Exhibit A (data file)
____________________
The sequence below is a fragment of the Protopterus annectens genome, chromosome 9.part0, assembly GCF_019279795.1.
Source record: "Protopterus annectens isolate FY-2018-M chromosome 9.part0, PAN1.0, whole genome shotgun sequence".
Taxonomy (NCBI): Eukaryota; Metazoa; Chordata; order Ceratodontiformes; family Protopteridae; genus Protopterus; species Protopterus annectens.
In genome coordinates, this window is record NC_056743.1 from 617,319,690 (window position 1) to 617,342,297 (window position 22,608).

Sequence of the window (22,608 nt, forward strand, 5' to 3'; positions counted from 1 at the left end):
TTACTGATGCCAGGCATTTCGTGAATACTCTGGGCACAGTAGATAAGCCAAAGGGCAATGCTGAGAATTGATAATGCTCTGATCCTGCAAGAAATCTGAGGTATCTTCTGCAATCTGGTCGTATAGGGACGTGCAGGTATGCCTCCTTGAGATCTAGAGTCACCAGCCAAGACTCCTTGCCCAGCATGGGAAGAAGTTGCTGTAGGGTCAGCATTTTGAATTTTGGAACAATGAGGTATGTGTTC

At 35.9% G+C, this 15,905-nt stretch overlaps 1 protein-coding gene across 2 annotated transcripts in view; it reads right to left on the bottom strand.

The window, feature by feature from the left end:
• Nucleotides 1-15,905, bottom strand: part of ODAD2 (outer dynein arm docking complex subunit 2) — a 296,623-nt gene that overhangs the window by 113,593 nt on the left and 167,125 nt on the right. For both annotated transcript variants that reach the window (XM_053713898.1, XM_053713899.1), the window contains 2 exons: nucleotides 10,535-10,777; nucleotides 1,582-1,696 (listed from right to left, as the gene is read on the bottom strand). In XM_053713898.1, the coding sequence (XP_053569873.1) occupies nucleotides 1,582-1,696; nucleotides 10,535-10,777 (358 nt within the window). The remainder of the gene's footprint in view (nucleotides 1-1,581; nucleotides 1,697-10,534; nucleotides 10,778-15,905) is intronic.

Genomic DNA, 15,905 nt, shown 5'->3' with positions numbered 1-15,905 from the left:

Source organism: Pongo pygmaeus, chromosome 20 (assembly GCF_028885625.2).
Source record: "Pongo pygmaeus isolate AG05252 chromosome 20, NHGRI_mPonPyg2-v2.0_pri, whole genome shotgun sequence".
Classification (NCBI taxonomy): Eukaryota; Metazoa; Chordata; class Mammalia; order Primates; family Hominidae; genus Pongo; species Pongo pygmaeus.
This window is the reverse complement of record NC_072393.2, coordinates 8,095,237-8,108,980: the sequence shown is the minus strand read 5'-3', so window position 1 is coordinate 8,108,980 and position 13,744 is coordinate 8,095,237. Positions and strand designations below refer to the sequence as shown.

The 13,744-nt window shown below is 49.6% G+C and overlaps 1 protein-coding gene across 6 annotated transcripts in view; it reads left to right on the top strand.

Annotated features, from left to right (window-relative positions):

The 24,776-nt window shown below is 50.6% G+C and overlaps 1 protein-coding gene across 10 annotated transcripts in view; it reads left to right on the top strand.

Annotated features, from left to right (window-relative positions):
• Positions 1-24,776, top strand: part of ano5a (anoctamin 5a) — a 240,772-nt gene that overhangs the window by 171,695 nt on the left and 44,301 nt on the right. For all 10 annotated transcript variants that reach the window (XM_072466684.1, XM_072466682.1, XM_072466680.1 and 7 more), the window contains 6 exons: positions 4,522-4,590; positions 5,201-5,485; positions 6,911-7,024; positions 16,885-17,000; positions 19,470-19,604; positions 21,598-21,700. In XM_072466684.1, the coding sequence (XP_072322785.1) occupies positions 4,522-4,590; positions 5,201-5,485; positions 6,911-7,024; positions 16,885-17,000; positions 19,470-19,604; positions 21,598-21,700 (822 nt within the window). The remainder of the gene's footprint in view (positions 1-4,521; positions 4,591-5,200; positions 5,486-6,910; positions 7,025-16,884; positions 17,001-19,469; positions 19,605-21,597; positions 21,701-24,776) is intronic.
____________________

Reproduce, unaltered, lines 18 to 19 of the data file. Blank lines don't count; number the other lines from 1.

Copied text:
Annotated features, from left to right (window-relative positions):
• Positions 1-24,776, top strand: part of ano5a (anoctamin 5a) — a 240,772-nt gene that overhangs the window by 171,695 nt on the left and 44,301 nt on the right. For all 10 annotated transcript variants that reach the window (XM_072466684.1, XM_072466682.1, XM_072466680.1 and 7 more), the window contains 6 exons: positions 4,522-4,590; positions 5,201-5,485; positions 6,911-7,024; positions 16,885-17,000; positions 19,470-19,604; positions 21,598-21,700. In XM_072466684.1, the coding sequence (XP_072322785.1) occupies positions 4,522-4,590; positions 5,201-5,485; positions 6,911-7,024; positions 16,885-17,000; positions 19,470-19,604; positions 21,598-21,700 (822 nt within the window). The remainder of the gene's footprint in view (positions 1-4,521; positions 4,591-5,200; positions 5,486-6,910; positions 7,025-16,884; positions 17,001-19,469; positions 19,605-21,597; positions 21,701-24,776) is intronic.